Helping Camp Lejeune Water Contamination Victims in Oklahoma
Marine Corps Base Camp Lejeune is the site of one of the worst water contamination cases in US history. The base was a frequent pollution spot where oil, industrial wastewater, and toxic chemicals used as degreasers and solvents were all knowingly dumped in the local storm drains between 1952 and 1987, contaminating the local water supply for 35 years.
The military base was labeled as a major polluter by the Environmental Protection Agency. Reports from 1980 discuss how buried fuel tanks could leak and taint the drinking water of the area. Only in 1982 was the water tested, and proper disposal techniques were outlined in 1984. However, the damage was already done, and everyone on the base and in the surrounding area was exposed.
The victims are heroes commissioned to work at the base who gave themselves to serve their country, their families who believed they were safe within the military installation, and countless other unsuspecting personnel who worked in and around the base that was exposed.
Though there are thousands of reported cases, the total effects of the contamination and the range to which it spread are still under ongoing investigation.
Though the pollution started at Camp Lejeune, most of those stationed at the marine corps base left over the 30-year contamination. These people are now fighting for their lives across the country. Despite the thousands of stories told by victims of this tragedy, there are still thousands more unaccounted for in the United States.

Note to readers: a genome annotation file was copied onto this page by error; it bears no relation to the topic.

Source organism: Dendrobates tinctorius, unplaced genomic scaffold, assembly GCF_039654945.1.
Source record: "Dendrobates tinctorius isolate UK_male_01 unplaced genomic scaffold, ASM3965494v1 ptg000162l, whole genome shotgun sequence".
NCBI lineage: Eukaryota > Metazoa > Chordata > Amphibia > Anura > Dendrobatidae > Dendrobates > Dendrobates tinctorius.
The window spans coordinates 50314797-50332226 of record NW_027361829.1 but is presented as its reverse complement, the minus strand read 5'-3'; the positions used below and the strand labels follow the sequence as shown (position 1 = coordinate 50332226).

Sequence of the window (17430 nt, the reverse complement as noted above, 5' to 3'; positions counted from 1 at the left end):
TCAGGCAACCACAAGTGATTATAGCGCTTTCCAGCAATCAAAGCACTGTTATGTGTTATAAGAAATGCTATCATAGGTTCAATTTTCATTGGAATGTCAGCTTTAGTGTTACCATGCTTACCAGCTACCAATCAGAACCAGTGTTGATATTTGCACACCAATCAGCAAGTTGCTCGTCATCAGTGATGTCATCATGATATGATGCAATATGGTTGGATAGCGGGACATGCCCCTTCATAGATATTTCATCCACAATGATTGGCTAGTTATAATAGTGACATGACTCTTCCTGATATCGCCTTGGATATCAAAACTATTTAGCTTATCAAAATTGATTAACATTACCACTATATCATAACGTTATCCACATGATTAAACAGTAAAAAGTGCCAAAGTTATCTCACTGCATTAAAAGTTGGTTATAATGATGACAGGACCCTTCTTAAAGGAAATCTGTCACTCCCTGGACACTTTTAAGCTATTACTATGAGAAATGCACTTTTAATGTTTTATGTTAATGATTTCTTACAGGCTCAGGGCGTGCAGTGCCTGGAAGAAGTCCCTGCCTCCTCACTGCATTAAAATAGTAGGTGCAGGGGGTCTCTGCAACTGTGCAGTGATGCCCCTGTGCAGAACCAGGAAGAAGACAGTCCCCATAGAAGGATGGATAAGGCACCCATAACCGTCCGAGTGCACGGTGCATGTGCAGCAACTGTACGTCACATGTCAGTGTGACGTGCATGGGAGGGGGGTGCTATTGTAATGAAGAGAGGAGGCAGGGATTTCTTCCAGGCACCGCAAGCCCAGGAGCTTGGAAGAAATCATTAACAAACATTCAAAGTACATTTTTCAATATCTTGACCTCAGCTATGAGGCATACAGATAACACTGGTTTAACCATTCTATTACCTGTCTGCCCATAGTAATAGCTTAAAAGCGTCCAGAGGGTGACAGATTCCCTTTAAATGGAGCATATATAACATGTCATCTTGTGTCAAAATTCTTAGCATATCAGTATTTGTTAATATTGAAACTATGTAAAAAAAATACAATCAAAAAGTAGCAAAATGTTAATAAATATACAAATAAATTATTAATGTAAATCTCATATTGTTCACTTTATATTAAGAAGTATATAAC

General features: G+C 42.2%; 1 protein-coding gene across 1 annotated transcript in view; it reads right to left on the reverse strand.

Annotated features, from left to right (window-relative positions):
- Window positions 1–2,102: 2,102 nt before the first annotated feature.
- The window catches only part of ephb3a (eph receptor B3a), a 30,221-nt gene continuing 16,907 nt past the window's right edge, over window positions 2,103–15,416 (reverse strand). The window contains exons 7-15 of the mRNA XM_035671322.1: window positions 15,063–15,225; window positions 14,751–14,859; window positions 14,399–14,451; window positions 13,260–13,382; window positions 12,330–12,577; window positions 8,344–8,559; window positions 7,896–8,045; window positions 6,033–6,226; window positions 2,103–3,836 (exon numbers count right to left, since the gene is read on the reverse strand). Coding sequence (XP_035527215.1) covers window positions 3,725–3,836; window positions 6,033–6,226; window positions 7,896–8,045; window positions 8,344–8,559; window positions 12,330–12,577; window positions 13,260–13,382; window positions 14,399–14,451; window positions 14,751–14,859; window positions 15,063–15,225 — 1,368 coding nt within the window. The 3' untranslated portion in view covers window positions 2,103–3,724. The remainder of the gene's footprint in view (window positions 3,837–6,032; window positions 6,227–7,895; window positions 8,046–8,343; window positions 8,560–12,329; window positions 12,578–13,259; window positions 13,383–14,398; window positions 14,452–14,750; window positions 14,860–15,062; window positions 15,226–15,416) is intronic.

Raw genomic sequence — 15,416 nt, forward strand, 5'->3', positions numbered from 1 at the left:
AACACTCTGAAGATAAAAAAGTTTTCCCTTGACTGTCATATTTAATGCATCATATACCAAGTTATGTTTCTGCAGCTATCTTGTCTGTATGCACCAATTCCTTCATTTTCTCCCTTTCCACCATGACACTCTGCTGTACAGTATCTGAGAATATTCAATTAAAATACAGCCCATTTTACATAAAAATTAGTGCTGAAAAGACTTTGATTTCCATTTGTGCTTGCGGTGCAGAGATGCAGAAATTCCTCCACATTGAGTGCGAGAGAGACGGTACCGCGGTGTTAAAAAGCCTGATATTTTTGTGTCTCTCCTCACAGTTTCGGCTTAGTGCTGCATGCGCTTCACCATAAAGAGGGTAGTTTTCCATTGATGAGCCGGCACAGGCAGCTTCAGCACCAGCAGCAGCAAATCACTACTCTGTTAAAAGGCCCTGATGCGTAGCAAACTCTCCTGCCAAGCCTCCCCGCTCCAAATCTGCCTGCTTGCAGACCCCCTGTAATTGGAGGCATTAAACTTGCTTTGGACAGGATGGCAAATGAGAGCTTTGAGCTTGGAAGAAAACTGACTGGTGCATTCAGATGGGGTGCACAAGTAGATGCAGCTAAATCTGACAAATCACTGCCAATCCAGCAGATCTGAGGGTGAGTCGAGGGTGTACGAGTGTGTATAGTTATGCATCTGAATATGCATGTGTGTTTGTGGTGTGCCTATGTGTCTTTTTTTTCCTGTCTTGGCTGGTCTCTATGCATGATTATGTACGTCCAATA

Anyone who lived in or near the base for 30 days is likely to develop illnesses through ingesting and bathing in the contaminated water. The known injuries are numerous and varied.
- Breast Cancer
- Non-Hodgkin’s Lymphoma
- Parkinson’s Disease
- Renal Toxicity/Kidney damage
President Biden has signed the “Camp Lejeune Justice Act of 2022” (S.3373) into law. The Act allows military veterans to file civil lawsuits against the U.S. Government for harm caused by at least thirty days of exposure (including in utero exposure) to water at Marine Corps Base Camp Lejeune in North Carolina from August 1, 1953 to December 31, 1987.
The United States District Court for the Eastern District of North Carolina is the exclusive venue for actions brought pursuant to the Act. The Act precludes the U.S. Government from asserting immunity that otherwise would be available in response to litigation. The law also overrides a North Carolina statute of repose that precludes the filing of tort claims after ten years.
Punitive damages are not available for claims brought under the Act and awards will be offset by the amount of any disability award, payment, or benefit received by the claimant from any program administered by the Secretary of Veterans Affairs, the Medicare program, or the Medicaid program in connection with health care or a disability relating to exposure to water supplied by or on behalf of the U.S. Government at Camp Lejeune.
The Act was folded into a broader law (the “Sergeant First Class Heath Robinson Honoring our Promise to Address Comprehensive Toxics Act of 2022” or “Honoring our PACT Act of 2022”) that enhances health care and disability claims for veterans exposed to toxic burn pits and certain other service-related toxic exposures.